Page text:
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Rattle
Sequence Brendan Telford , January 28th, 2019 07:56

Midlands any-instrument-so-long-as-it’s-drums band release their euphoric second album

Rattle revere the piquant trance of repetition and groove. The Nottingham duo deal in the ripple effect of the beat, allowing pulsing rhythms to emanate as if of their own will. With Sequence they continue to explore what drums can do – not focusing on technical dexterity or speed so much as the organic tempering, swelling and expulsion of cadence. The four tracks here are determined exercises in unhurried purification. (Each of them apparently “represents” a different drum: snare; floor tom; rack tom; bass drum.) Katharine Eira Brown and Theresa Wrigley face each other as their pared-down kits push arcane rhythms out and pull eddying intonations in. The effect is startlingly euphoric.

Opening track ‘DJ’ places us firmly in the centre of this maelstrom: six minutes of insistent beats, shimmering cymbals and Brown’s echoed coos. Then the spidery rim shots phase out as the choral chords overlap, and the drums coalesce into a calamitous vortex of controlled fury in the final minutes. The way this duo seem to trip and cascade yet still perfectly augment one another is the band’s great strength.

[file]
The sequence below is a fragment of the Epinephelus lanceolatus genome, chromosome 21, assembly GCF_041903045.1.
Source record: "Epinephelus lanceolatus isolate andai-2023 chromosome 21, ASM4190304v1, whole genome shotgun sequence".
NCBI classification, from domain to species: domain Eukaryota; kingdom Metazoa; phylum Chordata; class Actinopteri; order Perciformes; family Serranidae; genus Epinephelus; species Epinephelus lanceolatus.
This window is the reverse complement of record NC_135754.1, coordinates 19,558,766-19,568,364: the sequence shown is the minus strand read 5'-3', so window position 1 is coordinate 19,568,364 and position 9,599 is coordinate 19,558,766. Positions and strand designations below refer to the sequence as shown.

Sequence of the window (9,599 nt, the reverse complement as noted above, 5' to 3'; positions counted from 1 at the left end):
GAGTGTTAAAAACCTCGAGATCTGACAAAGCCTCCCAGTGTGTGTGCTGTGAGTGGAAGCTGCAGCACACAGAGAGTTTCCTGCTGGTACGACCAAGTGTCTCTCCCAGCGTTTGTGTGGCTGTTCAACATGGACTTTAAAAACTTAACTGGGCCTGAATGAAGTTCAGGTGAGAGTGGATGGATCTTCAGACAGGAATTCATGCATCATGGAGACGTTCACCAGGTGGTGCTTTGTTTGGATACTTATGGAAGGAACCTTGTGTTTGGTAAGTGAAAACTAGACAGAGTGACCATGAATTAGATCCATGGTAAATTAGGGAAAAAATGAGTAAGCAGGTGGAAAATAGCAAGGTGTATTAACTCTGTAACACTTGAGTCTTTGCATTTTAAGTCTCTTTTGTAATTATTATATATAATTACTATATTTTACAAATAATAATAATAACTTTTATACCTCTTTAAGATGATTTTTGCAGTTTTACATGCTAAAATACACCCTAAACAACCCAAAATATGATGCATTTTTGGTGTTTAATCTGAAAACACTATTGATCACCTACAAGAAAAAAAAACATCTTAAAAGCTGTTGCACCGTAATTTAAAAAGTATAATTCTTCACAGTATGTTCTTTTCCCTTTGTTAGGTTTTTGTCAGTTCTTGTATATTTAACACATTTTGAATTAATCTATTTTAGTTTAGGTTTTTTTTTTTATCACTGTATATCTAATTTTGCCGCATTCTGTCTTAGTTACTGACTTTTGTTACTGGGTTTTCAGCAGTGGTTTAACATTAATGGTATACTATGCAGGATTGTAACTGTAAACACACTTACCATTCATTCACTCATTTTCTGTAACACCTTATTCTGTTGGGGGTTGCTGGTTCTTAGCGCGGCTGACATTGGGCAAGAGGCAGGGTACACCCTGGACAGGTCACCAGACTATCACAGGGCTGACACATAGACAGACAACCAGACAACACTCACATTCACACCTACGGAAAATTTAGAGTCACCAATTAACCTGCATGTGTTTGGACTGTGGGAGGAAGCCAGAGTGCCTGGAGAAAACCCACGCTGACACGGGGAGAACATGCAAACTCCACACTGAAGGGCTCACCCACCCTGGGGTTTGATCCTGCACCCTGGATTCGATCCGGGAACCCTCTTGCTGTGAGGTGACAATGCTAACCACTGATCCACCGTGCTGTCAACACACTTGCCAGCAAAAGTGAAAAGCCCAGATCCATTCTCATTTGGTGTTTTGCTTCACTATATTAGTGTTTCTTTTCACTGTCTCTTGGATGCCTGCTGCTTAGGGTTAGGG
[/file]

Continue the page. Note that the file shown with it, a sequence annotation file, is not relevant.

‘Disco’ has a more solid vocals and lyrics, with Brown’s chirping rounded-vowel ululations evocative and soothing. The song makes you move, but in a tranced shuffle and sway; the harmonious cymbal outro comes across like a cacophonous release. ‘Signal’ takes a more sedate groove, with a darkness seeping up through the spaces. ‘The Rocks’ takes us out with hesitant, burbling drums and hi-hat tinkering as Brown repeats “more fool you” over and over, the staccato beats slowly building to a percussive heave, Wrigley’s restlessness taking breathless precedence over Brown’s subtle, hiccupping bass-drum patter.

Nothing feels hashed out in haste or haze; every beat, clatter and hiss is perfectly orchestrated. The recordings sound cavernous – this album envelops you, and everything is in its right place. The beauty of Sequence is how deftly Rattle guide you into a narrow slipstream that somehow ripples out into an infinity.

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